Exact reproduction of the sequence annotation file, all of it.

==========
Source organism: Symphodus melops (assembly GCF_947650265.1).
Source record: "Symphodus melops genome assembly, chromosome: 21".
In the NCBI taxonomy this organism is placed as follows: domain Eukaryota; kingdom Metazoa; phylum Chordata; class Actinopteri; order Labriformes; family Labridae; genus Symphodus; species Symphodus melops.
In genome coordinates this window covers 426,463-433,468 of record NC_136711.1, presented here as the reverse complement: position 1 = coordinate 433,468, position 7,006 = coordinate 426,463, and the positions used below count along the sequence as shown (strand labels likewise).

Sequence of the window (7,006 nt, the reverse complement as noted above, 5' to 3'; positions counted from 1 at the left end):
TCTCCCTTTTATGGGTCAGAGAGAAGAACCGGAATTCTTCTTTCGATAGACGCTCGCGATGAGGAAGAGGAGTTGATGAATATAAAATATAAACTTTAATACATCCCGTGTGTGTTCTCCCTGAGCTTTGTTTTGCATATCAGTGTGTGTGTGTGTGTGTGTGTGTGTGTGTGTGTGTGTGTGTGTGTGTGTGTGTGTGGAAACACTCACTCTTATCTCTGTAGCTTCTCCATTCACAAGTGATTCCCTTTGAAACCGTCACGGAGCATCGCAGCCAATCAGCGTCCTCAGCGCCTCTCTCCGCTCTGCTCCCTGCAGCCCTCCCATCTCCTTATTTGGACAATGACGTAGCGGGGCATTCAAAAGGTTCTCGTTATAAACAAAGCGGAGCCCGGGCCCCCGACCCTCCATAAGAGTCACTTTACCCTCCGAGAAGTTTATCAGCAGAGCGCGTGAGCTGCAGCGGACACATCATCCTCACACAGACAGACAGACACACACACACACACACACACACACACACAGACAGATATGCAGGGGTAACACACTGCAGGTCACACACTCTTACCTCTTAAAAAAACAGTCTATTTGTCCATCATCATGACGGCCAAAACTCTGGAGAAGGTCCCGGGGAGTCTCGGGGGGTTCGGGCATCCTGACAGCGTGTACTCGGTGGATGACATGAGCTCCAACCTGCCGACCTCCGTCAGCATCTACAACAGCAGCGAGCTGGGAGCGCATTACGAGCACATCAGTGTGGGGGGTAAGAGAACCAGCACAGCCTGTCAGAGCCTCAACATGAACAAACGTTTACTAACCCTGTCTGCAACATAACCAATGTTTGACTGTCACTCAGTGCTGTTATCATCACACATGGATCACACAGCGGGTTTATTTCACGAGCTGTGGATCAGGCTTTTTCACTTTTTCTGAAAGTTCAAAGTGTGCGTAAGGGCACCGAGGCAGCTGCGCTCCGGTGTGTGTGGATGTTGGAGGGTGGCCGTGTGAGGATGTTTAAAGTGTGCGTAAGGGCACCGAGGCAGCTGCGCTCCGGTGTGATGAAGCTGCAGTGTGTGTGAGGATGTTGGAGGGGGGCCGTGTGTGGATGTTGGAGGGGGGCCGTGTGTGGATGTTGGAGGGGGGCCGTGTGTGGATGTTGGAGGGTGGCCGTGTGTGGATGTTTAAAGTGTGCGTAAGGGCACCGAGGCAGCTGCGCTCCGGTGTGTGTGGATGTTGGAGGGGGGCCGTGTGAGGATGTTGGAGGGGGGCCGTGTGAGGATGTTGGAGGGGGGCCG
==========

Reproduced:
Source organism: Symphodus melops (assembly GCF_947650265.1).
Source record: "Symphodus melops genome assembly, chromosome: 21".
In the NCBI taxonomy this organism is placed as follows: domain Eukaryota; kingdom Metazoa; phylum Chordata; class Actinopteri; order Labriformes; family Labridae; genus Symphodus; species Symphodus melops.
In genome coordinates this window covers 426,463-433,468 of record NC_136711.1, presented here as the reverse complement: position 1 = coordinate 433,468, position 7,006 = coordinate 426,463, and the positions used below count along the sequence as shown (strand labels likewise).

Sequence of the window (7,006 nt, the reverse complement as noted above, 5' to 3'; positions counted from 1 at the left end):
TCTCCCTTTTATGGGTCAGAGAGAAGAACCGGAATTCTTCTTTCGATAGACGCTCGCGATGAGGAAGAGGAGTTGATGAATATAAAATATAAACTTTAATACATCCCGTGTGTGTTCTCCCTGAGCTTTGTTTTGCATATCAGTGTGTGTGTGTGTGTGTGTGTGTGTGTGTGTGTGTGTGTGTGTGTGTGTGTGTGTGGAAACACTCACTCTTATCTCTGTAGCTTCTCCATTCACAAGTGATTCCCTTTGAAACCGTCACGGAGCATCGCAGCCAATCAGCGTCCTCAGCGCCTCTCTCCGCTCTGCTCCCTGCAGCCCTCCCATCTCCTTATTTGGACAATGACGTAGCGGGGCATTCAAAAGGTTCTCGTTATAAACAAAGCGGAGCCCGGGCCCCCGACCCTCCATAAGAGTCACTTTACCCTCCGAGAAGTTTATCAGCAGAGCGCGTGAGCTGCAGCGGACACATCATCCTCACACAGACAGACAGACACACACACACACACACACACACACACACAGACAGATATGCAGGGGTAACACACTGCAGGTCACACACTCTTACCTCTTAAAAAAACAGTCTATTTGTCCATCATCATGACGGCCAAAACTCTGGAGAAGGTCCCGGGGAGTCTCGGGGGGTTCGGGCATCCTGACAGCGTGTACTCGGTGGATGACATGAGCTCCAACCTGCCGACCTCCGTCAGCATCTACAACAGCAGCGAGCTGGGAGCGCATTACGAGCACATCAGTGTGGGGGGTAAGAGAACCAGCACAGCCTGTCAGAGCCTCAACATGAACAAACGTTTACTAACCCTGTCTGCAACATAACCAATGTTTGACTGTCACTCAGTGCTGTTATCATCACACATGGATCACACAGCGGGTTTATTTCACGAGCTGTGGATCAGGCTTTTTCACTTTTTCTGAAAGTTCAAAGTGTGCGTAAGGGCACCGAGGCAGCTGCGCTCCGGTGTGTGTGGATGTTGGAGGGTGGCCGTGTGAGGATGTTTAAAGTGTGCGTAAGGGCACCGAGGCAGCTGCGCTCCGGTGTGATGAAGCTGCAGTGTGTGTGAGGATGTTGGAGGGGGGCCGTGTGTGGATGTTGGAGGGGGGCCGTGTGTGGATGTTGGAGGGGGGCCGTGTGTGGATGTTGGAGGGTGGCCGTGTGTGGATGTTTAAAGTGTGCGTAAGGGCACCGAGGCAGCTGCGCTCCGGTGTGTGTGGATGTTGGAGGGGGGCCGTGTGAGGATGTTGGAGGGGGGCCGTGTGAGGATGTTGGAGGGGGGCCG